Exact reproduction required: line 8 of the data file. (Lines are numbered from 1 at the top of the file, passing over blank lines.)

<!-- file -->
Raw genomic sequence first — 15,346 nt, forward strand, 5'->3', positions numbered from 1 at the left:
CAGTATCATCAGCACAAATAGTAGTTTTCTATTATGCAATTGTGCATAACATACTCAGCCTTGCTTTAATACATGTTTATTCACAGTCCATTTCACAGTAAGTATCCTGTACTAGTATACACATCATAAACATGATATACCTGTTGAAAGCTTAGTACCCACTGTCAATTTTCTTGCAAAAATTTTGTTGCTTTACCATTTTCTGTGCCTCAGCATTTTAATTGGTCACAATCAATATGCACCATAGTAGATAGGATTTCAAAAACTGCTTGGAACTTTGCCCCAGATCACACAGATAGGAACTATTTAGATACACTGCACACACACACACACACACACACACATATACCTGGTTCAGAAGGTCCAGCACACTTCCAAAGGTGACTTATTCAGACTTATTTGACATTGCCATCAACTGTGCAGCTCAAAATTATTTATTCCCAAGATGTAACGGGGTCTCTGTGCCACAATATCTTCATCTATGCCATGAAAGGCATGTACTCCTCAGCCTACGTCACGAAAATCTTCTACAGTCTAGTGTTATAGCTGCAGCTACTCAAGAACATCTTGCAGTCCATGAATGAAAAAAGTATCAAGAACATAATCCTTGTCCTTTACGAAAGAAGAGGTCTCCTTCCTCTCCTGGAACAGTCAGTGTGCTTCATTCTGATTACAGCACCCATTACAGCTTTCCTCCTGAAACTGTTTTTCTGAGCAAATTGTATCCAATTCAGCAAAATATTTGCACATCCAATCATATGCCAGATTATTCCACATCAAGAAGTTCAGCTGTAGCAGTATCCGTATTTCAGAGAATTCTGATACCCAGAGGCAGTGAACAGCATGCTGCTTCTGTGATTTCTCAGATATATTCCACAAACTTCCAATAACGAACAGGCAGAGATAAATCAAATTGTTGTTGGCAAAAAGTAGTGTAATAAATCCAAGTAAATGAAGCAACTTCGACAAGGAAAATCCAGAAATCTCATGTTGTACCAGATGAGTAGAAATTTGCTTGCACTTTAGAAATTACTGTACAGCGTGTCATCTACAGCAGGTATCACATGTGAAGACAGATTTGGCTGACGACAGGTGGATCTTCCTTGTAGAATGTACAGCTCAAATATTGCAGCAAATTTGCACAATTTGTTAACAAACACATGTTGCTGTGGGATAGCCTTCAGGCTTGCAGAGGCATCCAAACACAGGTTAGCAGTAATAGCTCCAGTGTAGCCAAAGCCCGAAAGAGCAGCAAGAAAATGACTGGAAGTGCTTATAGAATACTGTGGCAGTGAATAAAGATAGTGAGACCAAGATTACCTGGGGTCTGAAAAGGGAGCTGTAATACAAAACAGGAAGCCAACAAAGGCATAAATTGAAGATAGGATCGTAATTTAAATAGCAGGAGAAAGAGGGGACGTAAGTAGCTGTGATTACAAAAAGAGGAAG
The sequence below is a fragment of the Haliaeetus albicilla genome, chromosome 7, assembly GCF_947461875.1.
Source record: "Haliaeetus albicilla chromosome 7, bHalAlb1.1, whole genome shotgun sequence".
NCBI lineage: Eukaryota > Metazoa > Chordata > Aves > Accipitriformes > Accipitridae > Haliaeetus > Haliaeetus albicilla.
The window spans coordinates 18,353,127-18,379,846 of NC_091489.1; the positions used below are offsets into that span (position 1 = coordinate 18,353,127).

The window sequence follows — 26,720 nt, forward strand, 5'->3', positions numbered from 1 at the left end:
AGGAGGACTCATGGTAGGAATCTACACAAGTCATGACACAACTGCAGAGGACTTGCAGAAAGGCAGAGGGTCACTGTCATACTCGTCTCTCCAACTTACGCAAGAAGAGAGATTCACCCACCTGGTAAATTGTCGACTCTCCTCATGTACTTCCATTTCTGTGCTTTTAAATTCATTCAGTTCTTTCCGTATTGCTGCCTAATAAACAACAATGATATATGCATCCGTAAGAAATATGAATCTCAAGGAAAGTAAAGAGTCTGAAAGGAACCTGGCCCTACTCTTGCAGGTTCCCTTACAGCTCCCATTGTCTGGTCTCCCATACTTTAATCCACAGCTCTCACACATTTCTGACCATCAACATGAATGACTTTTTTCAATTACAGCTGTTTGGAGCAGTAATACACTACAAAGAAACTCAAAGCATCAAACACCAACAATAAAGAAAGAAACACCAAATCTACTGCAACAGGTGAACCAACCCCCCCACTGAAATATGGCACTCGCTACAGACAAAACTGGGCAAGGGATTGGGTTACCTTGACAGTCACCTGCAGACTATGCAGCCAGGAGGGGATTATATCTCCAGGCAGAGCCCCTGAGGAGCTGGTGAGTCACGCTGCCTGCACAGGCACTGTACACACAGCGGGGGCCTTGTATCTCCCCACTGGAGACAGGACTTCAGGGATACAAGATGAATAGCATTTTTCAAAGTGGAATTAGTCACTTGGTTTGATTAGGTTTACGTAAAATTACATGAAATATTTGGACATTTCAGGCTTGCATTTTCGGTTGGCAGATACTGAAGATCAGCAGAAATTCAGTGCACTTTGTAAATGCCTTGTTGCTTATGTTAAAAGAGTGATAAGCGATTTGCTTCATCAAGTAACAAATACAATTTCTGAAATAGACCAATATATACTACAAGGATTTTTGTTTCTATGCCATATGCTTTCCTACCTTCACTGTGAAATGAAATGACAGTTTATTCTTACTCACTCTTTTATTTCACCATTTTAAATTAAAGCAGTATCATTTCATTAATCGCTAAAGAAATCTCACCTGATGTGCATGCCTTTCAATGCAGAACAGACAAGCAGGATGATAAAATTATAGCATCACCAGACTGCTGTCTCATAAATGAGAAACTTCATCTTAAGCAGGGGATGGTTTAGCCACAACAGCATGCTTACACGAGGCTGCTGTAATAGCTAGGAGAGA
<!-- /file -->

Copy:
AGGAGGACTCATGGTAGGAATCTACACAAGTCATGACACAACTGCAGAGGACTTGCAGAAAGGCAGAGGGTCACTGTCATACTCGTCTCTCCAACTTACGCAAGAAGAGAGATTCACCCACCTGGTAAATTGTCGACTCTCCTCATGTACTTCCATTTCTGTGCTTTTAAATTCATTCAGTTCTTTCCGTATTGCTGCCTAATAAACAACAATGATATATGCATCCGTAAGAAATATGAATCTCAAGGAAAGTAAAGAGTCTGAAAGGAACCTGGCCCTACTCTTGCAGGTTCCCTTACAGCTCCCATTGTCTGGTCTCCCATACTTTAATCCACAGCTCTCACACATTTCTGACCATCAACATGAATGACTTTTTTCAATTACAGCTGTTTGGAGCAGTAATACACTACAAAGAAACTCAAAGCATCAAACACCAACAATAAAGAAAGAAACACCAAATCTACTGCAACAGGTGAACCAACCCCCCCACTGAAATATGGCACTCGCTACAGACAAAACTGGGCAAGGGATTGGGTTACCTTGACAGTCACCTGCAGACTATGCAGCCAGGAGGGGATTATATCTCCAGGCAGAGCCCCTGAGGAGCTGGTGAGTCACGCTGCCTGCACAGGCACTGTACACACAGCGGGGGCCTTGTATCTCCCCACTGGAGACAGGACTTCAGGGATACAAGATGAATAGCATTTTTCAAAGTGGAATTAGTCACTTGGTTTGATTAGGTTTACGTAAAATTACATGAAATATTTGGACATTTCAGGCTTGCATTTTCGGTTGGCAGATACTGAAGATCAGCAGAAATTCAGTGCACTTTGTAAATGCCTTGTTGCTTATGTTAAAAGAGTGATAAGCGATTTGCTTCATCAAGTAACAAATACAATTTCTGAAATAGACCAATATATACTACAAGGATTTTTGTTTCTATGCCATATGCTTTCCTACCTTCACTGTGAAATGAAATGACAGTTTATTCTTACTCACTCTTTTATTTCACCATTTTAAATTAAAGCAGTATCATTTCATTAATCGCTAAAGAAATCTCACCTGATGTGCATGCCTTTCAATGCAGAACAGACAAGCAGGATGATAAAATTATAGCATCACCAGACTGCTGTCTCATAAATGAGAAACTTCATCTTAAGCAGGGGATGGTTTAGCCACAACAGCATGCTTACACGAGGCTGCTGTAATAGCTAGGAGAGA